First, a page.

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Frank Laubach, Apostle of Literacy

Laubach's literacy ideas spread world-wide.

ON THIS DAY, 26 February 1915, Frank and Effa Laubach landed at Davao on the island of Mindanao in the Philippines. The work they started there grew into a worldwide phenomenon that made Frank Laubach famous as an ambassador of Christ. 

Poverty and injustice dogged the lives of the Maranao Moro Muslim people on Mindanao. Surveying their misery, Laubach realized the people could do much more to help themselves if they knew how to read. He developed simple literacy material for them. By teaching them to read and by studying the Koran with them, he won many to Christ. He even founded a community newspaper for them. 

One of Laubach’s great innovations was to enlist those who had just learned to read to teach others. Because the material was simple and consistent from lesson to lesson, this was possible. “Each one teach one,” became the Laubach slogan.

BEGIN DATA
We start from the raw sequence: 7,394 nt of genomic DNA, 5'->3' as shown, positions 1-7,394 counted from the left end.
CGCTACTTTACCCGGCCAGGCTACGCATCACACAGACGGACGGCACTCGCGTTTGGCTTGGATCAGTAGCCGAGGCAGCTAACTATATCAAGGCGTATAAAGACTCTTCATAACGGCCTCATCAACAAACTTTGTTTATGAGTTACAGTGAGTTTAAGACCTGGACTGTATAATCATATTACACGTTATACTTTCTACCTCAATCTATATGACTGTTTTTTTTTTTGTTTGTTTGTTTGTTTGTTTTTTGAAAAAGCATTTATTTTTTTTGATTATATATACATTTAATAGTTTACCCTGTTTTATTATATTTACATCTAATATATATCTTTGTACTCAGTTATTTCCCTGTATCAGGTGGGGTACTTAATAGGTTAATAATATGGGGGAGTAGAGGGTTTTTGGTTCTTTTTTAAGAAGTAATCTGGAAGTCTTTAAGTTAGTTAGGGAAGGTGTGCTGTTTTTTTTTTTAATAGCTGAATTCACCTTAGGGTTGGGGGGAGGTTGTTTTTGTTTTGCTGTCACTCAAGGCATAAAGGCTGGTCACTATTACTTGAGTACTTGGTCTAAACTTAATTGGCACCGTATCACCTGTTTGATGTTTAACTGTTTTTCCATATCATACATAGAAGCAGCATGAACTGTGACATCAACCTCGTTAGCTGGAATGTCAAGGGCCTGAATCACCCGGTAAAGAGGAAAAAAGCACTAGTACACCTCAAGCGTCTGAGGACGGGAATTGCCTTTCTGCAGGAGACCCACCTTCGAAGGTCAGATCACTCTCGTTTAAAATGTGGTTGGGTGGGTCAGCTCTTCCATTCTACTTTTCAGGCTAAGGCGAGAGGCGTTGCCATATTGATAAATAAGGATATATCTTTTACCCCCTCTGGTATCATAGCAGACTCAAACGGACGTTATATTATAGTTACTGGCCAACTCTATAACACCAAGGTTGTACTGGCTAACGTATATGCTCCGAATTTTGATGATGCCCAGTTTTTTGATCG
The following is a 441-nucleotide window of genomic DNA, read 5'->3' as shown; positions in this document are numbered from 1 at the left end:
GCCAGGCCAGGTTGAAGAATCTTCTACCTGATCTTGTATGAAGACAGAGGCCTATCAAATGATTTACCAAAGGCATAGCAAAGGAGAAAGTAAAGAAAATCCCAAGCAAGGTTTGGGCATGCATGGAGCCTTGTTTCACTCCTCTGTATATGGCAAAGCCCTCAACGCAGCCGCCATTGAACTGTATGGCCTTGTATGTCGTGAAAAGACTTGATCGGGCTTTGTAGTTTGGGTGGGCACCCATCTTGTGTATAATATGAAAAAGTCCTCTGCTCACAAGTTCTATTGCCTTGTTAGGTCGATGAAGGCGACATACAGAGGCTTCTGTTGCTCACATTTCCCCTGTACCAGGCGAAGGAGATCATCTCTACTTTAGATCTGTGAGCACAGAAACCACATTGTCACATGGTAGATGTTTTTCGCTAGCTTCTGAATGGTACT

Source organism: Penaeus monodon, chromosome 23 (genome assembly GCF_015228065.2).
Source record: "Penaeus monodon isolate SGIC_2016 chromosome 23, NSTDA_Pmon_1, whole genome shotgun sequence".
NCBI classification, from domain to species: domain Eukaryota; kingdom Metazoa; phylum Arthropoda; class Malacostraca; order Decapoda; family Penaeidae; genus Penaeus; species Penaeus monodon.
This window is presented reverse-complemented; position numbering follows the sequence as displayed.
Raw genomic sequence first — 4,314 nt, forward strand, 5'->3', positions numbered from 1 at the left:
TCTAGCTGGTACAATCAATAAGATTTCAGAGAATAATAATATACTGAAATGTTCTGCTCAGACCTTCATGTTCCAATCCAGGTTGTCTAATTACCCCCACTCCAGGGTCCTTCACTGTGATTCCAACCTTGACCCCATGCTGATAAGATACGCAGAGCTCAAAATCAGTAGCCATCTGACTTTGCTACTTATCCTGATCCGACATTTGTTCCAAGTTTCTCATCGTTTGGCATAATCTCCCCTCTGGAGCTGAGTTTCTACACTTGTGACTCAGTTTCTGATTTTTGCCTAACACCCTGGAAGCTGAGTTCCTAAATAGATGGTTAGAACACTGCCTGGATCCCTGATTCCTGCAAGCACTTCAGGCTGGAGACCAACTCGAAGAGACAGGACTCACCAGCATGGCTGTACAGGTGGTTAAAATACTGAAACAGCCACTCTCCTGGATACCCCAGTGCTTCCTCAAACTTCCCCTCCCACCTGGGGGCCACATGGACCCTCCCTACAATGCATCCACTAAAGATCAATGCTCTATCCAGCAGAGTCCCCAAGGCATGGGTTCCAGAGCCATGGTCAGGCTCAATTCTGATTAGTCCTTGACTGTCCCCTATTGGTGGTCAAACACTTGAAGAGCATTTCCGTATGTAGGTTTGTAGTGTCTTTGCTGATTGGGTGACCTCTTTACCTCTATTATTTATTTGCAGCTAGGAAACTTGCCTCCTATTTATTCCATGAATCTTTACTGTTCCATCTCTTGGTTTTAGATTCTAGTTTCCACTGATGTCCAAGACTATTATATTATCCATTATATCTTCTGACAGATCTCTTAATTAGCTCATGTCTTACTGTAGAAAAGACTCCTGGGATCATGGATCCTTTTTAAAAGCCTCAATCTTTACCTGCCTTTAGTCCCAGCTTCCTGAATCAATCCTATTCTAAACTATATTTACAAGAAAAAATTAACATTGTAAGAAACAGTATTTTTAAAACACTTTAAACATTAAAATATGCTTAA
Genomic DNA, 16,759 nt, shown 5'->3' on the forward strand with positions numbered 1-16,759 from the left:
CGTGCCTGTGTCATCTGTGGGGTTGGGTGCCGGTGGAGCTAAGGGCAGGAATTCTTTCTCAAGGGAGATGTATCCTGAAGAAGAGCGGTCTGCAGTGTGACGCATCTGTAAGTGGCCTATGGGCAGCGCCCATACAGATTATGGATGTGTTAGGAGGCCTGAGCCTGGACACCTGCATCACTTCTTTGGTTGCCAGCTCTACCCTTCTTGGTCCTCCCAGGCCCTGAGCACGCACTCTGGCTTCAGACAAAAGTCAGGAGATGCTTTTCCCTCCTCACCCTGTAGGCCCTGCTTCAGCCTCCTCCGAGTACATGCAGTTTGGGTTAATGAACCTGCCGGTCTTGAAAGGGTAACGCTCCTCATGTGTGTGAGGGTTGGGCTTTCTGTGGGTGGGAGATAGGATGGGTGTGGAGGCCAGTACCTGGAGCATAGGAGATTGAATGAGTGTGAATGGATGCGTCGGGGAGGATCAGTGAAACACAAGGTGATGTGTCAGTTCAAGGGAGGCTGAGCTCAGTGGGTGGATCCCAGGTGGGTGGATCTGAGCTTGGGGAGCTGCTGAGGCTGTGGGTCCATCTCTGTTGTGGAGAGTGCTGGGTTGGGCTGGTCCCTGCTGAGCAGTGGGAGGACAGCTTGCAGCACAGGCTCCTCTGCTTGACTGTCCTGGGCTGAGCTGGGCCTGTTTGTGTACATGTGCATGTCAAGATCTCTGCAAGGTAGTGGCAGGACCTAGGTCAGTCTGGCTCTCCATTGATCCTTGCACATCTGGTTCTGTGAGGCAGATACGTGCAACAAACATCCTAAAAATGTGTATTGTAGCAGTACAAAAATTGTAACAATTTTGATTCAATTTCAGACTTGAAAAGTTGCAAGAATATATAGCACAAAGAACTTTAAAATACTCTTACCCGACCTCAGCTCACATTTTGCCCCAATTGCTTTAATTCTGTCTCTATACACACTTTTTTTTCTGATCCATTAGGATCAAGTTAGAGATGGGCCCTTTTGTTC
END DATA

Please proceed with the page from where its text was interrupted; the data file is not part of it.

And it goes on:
Such good ideas could not be isolated to a small area of the Philippines. He worked with missionaries and governments worldwide to adapt his methods to their use. Over one hundred million people gained the ability to read through the Laubach method. 

Laubach’s power came from his faith. He advocated spending the day in Christ’s presence. We should think of Christ instead of ourselves, he suggested, and turn to Christ constantly for advice on what to do next: 

All during the day, in the chinks of time between the things we find ourselves obliged to do, there are the moments when our minds ask: “What next?” In these chinks of time, ask Him: “Lord, think Thy thoughts in my mind. What is on Thy mind for me to do now?” When we ask Christ, “What next?” we tune in and give Him a chance to pour His ideas through our enkindled imagination. If we persist, it becomes a habit. 

Frank Laubach died in 1970 at eighty-five years of age. He and his wife Effa were buried in Benton, Pennsylvania under a tombstone that reads “World Missionaries.” The world nicknamed him “Apostle of Literacy,” but tribesmen in the Congo had a different name for him: “Mender of Old Baskets.” Just as a leaky basket can be patched to carry grain, they said, so an old, leaky mind can be taught to read.

 

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